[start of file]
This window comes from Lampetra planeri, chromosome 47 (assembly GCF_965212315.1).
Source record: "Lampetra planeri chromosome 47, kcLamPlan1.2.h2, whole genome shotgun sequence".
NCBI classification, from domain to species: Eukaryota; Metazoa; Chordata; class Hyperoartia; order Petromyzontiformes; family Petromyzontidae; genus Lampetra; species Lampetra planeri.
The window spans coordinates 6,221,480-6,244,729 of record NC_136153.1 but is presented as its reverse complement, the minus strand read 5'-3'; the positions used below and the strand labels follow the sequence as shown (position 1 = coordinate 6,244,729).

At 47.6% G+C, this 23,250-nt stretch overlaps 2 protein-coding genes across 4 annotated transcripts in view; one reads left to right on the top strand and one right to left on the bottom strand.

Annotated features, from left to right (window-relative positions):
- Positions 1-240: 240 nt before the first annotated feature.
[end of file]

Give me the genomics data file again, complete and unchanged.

This window comes from Lampetra planeri, chromosome 47 (assembly GCF_965212315.1).
Source record: "Lampetra planeri chromosome 47, kcLamPlan1.2.h2, whole genome shotgun sequence".
NCBI classification, from domain to species: Eukaryota; Metazoa; Chordata; class Hyperoartia; order Petromyzontiformes; family Petromyzontidae; genus Lampetra; species Lampetra planeri.
The window spans coordinates 6,221,480-6,244,729 of record NC_136153.1 but is presented as its reverse complement, the minus strand read 5'-3'; the positions used below and the strand labels follow the sequence as shown (position 1 = coordinate 6,244,729).

At 47.6% G+C, this 23,250-nt stretch overlaps 2 protein-coding genes across 4 annotated transcripts in view; one reads left to right on the top strand and one right to left on the bottom strand.

Annotated features, from left to right (window-relative positions):
- Positions 1-240: 240 nt before the first annotated feature.